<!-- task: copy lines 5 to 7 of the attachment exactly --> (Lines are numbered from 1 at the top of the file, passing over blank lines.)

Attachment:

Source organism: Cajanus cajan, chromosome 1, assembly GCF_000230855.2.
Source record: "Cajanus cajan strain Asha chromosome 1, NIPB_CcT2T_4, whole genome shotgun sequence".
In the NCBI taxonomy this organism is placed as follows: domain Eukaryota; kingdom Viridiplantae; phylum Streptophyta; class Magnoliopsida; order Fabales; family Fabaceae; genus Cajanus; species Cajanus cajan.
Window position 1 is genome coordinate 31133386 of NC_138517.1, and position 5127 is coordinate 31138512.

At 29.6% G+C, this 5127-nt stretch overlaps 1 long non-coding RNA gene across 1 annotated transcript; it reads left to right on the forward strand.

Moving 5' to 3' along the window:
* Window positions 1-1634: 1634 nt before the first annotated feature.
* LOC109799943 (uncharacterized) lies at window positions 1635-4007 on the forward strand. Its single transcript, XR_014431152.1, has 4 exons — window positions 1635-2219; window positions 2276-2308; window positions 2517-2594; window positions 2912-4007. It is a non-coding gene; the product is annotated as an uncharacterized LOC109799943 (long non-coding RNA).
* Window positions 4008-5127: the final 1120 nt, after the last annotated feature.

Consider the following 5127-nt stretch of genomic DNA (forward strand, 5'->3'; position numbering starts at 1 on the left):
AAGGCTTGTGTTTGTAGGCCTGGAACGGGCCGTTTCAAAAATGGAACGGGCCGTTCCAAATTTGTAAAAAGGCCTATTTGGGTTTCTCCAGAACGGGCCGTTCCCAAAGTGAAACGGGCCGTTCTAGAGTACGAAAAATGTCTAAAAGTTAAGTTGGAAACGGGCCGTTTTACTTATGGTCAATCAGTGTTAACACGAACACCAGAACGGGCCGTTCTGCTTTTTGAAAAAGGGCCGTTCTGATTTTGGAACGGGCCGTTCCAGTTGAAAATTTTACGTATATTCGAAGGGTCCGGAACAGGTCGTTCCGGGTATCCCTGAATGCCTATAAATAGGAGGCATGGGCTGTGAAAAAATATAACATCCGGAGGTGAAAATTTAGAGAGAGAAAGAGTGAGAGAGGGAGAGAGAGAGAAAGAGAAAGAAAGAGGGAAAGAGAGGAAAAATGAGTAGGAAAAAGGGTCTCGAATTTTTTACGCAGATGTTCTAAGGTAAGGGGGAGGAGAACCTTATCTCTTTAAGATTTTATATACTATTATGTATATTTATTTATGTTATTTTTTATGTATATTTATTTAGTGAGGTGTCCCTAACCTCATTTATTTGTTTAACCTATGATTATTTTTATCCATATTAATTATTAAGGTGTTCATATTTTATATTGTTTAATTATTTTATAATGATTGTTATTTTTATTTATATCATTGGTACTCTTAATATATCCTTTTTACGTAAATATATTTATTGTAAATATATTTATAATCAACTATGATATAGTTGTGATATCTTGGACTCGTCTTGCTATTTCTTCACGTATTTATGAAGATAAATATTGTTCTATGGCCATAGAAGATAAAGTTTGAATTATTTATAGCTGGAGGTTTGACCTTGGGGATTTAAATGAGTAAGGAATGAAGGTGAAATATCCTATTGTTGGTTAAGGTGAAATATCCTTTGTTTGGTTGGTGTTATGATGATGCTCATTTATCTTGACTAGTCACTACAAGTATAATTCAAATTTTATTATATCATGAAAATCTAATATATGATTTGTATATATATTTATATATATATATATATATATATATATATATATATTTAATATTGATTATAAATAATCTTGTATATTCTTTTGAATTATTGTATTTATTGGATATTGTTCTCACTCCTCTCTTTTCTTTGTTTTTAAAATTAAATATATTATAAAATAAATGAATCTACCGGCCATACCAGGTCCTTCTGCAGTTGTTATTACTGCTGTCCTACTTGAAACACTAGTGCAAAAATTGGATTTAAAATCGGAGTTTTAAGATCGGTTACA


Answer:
At 29.6% G+C, this 5127-nt stretch overlaps 1 long non-coding RNA gene across 1 annotated transcript; it reads left to right on the forward strand.

Moving 5' to 3' along the window:
* Window positions 1-1634: 1634 nt before the first annotated feature.